New concepts in chemical sensing based on stimuli-responsive materials
Diamond, Dermot (2014) New concepts in chemical sensing based on stimuli-responsive materials. In: Brazilian MRS Conference ‘XIII SBPMat’, 28 Spet - 2 Oct 2014, João Pessoa, Brazil.
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Cloud-based computing infrastructure with enormous storage capability, coupled with new tools for remotely accessing, analysing and visualising data, is developing at an exponential rate in terms of the variety and scale of available information. The ‘sensor web’ is an area of particular interest, with many major industries increasingly looking at ways to apply sensor network technologies to develop new products and services.
Sensor networks require a scalable model, in which the basic building block, the sensor (or sensing platform) is very low cost to buy, requires no maintenance, and has a very long lifetime (Years). Understandably, attention has therefore focused on sensors that meet these requirements, like thermistors, photodiodes, movement and vibration sensors, and imaging systems. Despite the obvious tremendous value of integrating molecular sensing capabilities into this concept via networked chemical sensors and biosensors, there are no examples of large-scale deployments of such devices.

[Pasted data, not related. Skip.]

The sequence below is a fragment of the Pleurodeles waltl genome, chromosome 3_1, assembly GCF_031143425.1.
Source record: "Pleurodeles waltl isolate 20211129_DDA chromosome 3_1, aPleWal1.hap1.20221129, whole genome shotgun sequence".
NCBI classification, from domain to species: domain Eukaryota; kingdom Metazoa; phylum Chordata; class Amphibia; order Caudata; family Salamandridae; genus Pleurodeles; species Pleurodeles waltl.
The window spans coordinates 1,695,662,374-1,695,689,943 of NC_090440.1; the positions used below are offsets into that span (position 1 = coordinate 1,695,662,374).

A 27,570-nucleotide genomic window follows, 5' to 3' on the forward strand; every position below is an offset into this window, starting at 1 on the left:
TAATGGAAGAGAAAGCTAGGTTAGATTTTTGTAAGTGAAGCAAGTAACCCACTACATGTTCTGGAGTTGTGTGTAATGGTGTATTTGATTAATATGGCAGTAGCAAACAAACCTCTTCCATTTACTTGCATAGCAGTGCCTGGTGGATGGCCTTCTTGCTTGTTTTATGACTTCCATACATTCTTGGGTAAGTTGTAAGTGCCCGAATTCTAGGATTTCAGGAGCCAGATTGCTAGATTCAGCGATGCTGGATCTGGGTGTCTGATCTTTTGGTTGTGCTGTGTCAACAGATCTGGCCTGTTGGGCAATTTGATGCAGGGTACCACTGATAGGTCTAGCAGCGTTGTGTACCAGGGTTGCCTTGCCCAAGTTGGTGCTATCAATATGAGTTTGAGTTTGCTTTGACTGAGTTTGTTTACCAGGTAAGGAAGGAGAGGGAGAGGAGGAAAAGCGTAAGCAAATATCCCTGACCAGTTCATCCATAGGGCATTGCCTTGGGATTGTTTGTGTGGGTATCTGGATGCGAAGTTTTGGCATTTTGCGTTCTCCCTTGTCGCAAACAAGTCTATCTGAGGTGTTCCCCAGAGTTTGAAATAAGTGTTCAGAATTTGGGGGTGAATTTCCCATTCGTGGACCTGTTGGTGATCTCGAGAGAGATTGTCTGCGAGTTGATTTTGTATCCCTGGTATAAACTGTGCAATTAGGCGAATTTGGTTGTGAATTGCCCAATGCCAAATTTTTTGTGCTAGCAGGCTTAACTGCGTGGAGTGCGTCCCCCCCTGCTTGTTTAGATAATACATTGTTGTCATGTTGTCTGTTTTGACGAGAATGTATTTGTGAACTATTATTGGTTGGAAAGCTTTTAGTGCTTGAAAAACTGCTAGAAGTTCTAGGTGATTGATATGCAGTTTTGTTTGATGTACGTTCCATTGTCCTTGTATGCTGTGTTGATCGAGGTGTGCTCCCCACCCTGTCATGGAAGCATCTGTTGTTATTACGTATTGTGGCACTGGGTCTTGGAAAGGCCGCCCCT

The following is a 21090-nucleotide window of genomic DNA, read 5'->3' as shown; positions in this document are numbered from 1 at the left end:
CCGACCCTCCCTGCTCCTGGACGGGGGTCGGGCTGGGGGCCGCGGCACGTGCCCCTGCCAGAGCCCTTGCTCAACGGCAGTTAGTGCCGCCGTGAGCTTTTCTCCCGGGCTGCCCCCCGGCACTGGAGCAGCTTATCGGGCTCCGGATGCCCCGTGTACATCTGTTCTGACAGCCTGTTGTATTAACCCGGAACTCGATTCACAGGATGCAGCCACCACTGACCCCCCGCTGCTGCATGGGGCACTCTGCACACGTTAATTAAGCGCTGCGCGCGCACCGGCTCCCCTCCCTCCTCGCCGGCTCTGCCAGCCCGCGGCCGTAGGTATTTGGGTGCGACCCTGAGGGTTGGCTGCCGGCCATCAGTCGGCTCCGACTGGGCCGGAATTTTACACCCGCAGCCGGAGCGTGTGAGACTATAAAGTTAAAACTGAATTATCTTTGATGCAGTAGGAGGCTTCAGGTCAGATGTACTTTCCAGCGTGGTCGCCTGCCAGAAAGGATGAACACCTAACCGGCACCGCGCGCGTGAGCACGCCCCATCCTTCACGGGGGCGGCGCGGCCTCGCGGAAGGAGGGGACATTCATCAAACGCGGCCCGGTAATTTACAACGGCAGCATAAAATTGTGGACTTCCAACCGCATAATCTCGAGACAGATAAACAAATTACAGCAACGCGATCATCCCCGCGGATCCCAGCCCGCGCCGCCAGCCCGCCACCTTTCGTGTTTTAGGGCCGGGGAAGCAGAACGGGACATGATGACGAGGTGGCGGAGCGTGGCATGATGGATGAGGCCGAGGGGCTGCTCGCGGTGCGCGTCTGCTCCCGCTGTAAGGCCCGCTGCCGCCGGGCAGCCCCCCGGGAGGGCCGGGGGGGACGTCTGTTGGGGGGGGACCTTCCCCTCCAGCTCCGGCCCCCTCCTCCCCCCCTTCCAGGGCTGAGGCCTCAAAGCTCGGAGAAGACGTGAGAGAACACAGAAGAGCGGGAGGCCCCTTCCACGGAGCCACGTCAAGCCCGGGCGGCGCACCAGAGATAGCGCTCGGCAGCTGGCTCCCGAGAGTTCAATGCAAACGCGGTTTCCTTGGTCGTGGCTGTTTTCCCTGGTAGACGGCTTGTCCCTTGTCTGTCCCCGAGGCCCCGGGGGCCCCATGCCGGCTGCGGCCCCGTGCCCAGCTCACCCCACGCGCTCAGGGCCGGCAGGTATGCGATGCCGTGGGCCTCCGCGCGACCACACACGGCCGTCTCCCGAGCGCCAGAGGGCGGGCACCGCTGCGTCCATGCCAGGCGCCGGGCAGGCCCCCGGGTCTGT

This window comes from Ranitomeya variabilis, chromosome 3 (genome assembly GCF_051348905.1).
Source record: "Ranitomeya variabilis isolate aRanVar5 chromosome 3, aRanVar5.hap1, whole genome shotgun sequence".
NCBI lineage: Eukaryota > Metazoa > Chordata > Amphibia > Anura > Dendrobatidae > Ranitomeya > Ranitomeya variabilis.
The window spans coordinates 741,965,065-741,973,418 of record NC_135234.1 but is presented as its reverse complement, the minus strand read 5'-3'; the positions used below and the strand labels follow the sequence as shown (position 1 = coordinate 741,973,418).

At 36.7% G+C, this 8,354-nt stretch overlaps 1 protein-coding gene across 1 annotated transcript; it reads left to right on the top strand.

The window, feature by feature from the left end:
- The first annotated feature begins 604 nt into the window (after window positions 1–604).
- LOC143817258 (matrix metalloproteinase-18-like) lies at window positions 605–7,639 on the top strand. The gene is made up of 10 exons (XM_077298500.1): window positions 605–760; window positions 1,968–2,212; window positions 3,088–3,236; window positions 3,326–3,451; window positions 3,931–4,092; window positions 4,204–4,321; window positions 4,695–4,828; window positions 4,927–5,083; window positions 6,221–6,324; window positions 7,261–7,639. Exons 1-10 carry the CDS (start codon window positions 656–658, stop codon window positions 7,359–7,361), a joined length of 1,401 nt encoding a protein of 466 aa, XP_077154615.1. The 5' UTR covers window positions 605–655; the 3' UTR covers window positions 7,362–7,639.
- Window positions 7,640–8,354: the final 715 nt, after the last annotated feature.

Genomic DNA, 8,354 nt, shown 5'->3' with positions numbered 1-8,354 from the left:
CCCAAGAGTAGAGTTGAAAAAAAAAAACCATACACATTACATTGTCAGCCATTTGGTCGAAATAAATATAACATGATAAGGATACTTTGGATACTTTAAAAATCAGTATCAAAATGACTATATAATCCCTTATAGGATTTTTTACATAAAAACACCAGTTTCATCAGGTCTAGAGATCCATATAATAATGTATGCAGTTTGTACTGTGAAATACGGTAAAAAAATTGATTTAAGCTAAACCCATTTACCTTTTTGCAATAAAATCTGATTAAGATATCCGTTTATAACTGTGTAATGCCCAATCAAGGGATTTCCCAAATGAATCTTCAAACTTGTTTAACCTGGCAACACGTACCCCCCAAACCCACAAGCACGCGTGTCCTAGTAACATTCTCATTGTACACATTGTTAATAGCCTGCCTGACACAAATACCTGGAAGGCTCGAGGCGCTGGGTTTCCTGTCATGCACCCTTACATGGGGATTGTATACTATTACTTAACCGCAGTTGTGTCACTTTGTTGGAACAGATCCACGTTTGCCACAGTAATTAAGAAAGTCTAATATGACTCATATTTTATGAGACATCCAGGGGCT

There are a number of reasons why this is so including capital cost, maintenance costs, reliability issues, and the hostile environments to which these devices are typically exposed. These issues are obviously inter-related, and are linked to the degradation of sensitive sensor surfaces that occurs upon deployment. This changes the device response characteristics, which in turn requires integration of calibration procedures into devices. Conventional approaches to liquid handling within chemical sensor platforms drives up the price and complexity, and requires larger form factors for reagent and waste storage. The integration of new concepts for liquid control using fully integrated photo-actuated polymer valves offers a way forward, if issues related to reliability and response characteristics can be solved. These circulation systems are more biomimetic in nature than traditional microfluidic platforms based on silicon micromachining. The introduction of mobile micro/nano-vehicles capable of performing various functions (stimuli-responsive control of movement, location, specific target binding, communications and controlled release) offer exciting additional capabilities based on biomimetic principles. In this paper, I will present recent results based on photo-switchable gels and microvehicles that suggest we are moving closer to the realisation of efficient yet sophisticated low-cost microfluidic platforms that could provide the basis for future autonomous chemo/bio-sensing technologies.
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